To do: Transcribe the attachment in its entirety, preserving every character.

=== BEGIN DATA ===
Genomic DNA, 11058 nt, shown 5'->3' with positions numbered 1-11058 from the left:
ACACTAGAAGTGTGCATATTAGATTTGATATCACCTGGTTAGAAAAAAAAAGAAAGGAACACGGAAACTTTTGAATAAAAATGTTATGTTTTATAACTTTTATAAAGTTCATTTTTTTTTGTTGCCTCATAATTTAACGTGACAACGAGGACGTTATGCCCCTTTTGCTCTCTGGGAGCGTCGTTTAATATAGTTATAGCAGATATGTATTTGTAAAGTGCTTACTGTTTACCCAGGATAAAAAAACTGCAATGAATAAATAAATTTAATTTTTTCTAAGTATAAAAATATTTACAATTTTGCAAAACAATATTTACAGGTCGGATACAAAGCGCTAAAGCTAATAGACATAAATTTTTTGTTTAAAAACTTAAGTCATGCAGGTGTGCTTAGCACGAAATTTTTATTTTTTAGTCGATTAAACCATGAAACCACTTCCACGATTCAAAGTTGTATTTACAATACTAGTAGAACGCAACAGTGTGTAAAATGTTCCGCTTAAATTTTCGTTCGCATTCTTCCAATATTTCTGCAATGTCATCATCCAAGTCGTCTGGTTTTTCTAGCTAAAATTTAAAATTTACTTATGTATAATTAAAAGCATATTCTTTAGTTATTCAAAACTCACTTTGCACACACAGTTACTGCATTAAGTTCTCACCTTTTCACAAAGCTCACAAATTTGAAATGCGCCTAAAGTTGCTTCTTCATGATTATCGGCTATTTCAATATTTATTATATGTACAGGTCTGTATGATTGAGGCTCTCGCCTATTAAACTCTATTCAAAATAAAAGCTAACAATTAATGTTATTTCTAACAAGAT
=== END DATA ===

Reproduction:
Genomic DNA, 11058 nt, shown 5'->3' with positions numbered 1-11058 from the left:
ACACTAGAAGTGTGCATATTAGATTTGATATCACCTGGTTAGAAAAAAAAAGAAAGGAACACGGAAACTTTTGAATAAAAATGTTATGTTTTATAACTTTTATAAAGTTCATTTTTTTTTGTTGCCTCATAATTTAACGTGACAACGAGGACGTTATGCCCCTTTTGCTCTCTGGGAGCGTCGTTTAATATAGTTATAGCAGATATGTATTTGTAAAGTGCTTACTGTTTACCCAGGATAAAAAAACTGCAATGAATAAATAAATTTAATTTTTTCTAAGTATAAAAATATTTACAATTTTGCAAAACAATATTTACAGGTCGGATACAAAGCGCTAAAGCTAATAGACATAAATTTTTTGTTTAAAAACTTAAGTCATGCAGGTGTGCTTAGCACGAAATTTTTATTTTTTAGTCGATTAAACCATGAAACCACTTCCACGATTCAAAGTTGTATTTACAATACTAGTAGAACGCAACAGTGTGTAAAATGTTCCGCTTAAATTTTCGTTCGCATTCTTCCAATATTTCTGCAATGTCATCATCCAAGTCGTCTGGTTTTTCTAGCTAAAATTTAAAATTTACTTATGTATAATTAAAAGCATATTCTTTAGTTATTCAAAACTCACTTTGCACACACAGTTACTGCATTAAGTTCTCACCTTTTCACAAAGCTCACAAATTTGAAATGCGCCTAAAGTTGCTTCTTCATGATTATCGGCTATTTCAATATTTATTATATGTACAGGTCTGTATGATTGAGGCTCTCGCCTATTAAACTCTATTCAAAATAAAAGCTAACAATTAATGTTATTTCTAACAAGAT